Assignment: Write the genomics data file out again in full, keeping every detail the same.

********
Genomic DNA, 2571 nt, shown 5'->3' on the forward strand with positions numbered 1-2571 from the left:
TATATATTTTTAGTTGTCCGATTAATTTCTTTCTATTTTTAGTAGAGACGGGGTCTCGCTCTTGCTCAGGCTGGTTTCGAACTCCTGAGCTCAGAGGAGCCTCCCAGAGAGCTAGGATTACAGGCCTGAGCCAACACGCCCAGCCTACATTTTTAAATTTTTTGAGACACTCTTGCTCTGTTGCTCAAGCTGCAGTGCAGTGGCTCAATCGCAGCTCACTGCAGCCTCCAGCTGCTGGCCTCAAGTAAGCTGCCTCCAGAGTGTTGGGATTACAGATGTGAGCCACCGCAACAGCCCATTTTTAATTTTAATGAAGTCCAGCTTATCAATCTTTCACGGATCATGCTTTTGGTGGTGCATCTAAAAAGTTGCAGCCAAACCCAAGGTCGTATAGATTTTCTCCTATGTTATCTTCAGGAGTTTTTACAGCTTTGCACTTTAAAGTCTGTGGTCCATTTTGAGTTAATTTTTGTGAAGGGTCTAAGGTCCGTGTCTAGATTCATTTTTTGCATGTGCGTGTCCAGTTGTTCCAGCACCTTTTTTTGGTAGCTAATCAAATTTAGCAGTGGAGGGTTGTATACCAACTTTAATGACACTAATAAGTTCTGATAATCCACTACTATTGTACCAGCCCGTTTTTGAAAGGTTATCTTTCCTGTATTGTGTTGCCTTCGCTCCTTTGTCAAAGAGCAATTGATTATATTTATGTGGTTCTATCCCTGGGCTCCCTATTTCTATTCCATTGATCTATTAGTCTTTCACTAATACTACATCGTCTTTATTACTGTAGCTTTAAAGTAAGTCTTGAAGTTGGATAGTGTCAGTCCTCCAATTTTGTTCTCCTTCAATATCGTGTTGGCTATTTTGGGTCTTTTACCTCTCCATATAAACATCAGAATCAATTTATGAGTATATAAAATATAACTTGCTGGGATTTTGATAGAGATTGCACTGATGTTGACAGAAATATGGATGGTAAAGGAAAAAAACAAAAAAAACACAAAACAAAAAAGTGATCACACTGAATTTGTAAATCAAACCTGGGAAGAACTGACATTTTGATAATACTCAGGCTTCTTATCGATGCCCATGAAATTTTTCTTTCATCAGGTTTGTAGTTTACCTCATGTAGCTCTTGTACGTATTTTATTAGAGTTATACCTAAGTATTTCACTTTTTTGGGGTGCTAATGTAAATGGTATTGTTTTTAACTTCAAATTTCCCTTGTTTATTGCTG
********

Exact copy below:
Genomic DNA, 2571 nt, shown 5'->3' on the forward strand with positions numbered 1-2571 from the left:
TATATATTTTTAGTTGTCCGATTAATTTCTTTCTATTTTTAGTAGAGACGGGGTCTCGCTCTTGCTCAGGCTGGTTTCGAACTCCTGAGCTCAGAGGAGCCTCCCAGAGAGCTAGGATTACAGGCCTGAGCCAACACGCCCAGCCTACATTTTTAAATTTTTTGAGACACTCTTGCTCTGTTGCTCAAGCTGCAGTGCAGTGGCTCAATCGCAGCTCACTGCAGCCTCCAGCTGCTGGCCTCAAGTAAGCTGCCTCCAGAGTGTTGGGATTACAGATGTGAGCCACCGCAACAGCCCATTTTTAATTTTAATGAAGTCCAGCTTATCAATCTTTCACGGATCATGCTTTTGGTGGTGCATCTAAAAAGTTGCAGCCAAACCCAAGGTCGTATAGATTTTCTCCTATGTTATCTTCAGGAGTTTTTACAGCTTTGCACTTTAAAGTCTGTGGTCCATTTTGAGTTAATTTTTGTGAAGGGTCTAAGGTCCGTGTCTAGATTCATTTTTTGCATGTGCGTGTCCAGTTGTTCCAGCACCTTTTTTTGGTAGCTAATCAAATTTAGCAGTGGAGGGTTGTATACCAACTTTAATGACACTAATAAGTTCTGATAATCCACTACTATTGTACCAGCCCGTTTTTGAAAGGTTATCTTTCCTGTATTGTGTTGCCTTCGCTCCTTTGTCAAAGAGCAATTGATTATATTTATGTGGTTCTATCCCTGGGCTCCCTATTTCTATTCCATTGATCTATTAGTCTTTCACTAATACTACATCGTCTTTATTACTGTAGCTTTAAAGTAAGTCTTGAAGTTGGATAGTGTCAGTCCTCCAATTTTGTTCTCCTTCAATATCGTGTTGGCTATTTTGGGTCTTTTACCTCTCCATATAAACATCAGAATCAATTTATGAGTATATAAAATATAACTTGCTGGGATTTTGATAGAGATTGCACTGATGTTGACAGAAATATGGATGGTAAAGGAAAAAAACAAAAAAAACACAAAACAAAAAAGTGATCACACTGAATTTGTAAATCAAACCTGGGAAGAACTGACATTTTGATAATACTCAGGCTTCTTATCGATGCCCATGAAATTTTTCTTTCATCAGGTTTGTAGTTTACCTCATGTAGCTCTTGTACGTATTTTATTAGAGTTATACCTAAGTATTTCACTTTTTTGGGGTGCTAATGTAAATGGTATTGTTTTTAACTTCAAATTTCCCTTGTTTATTGCTG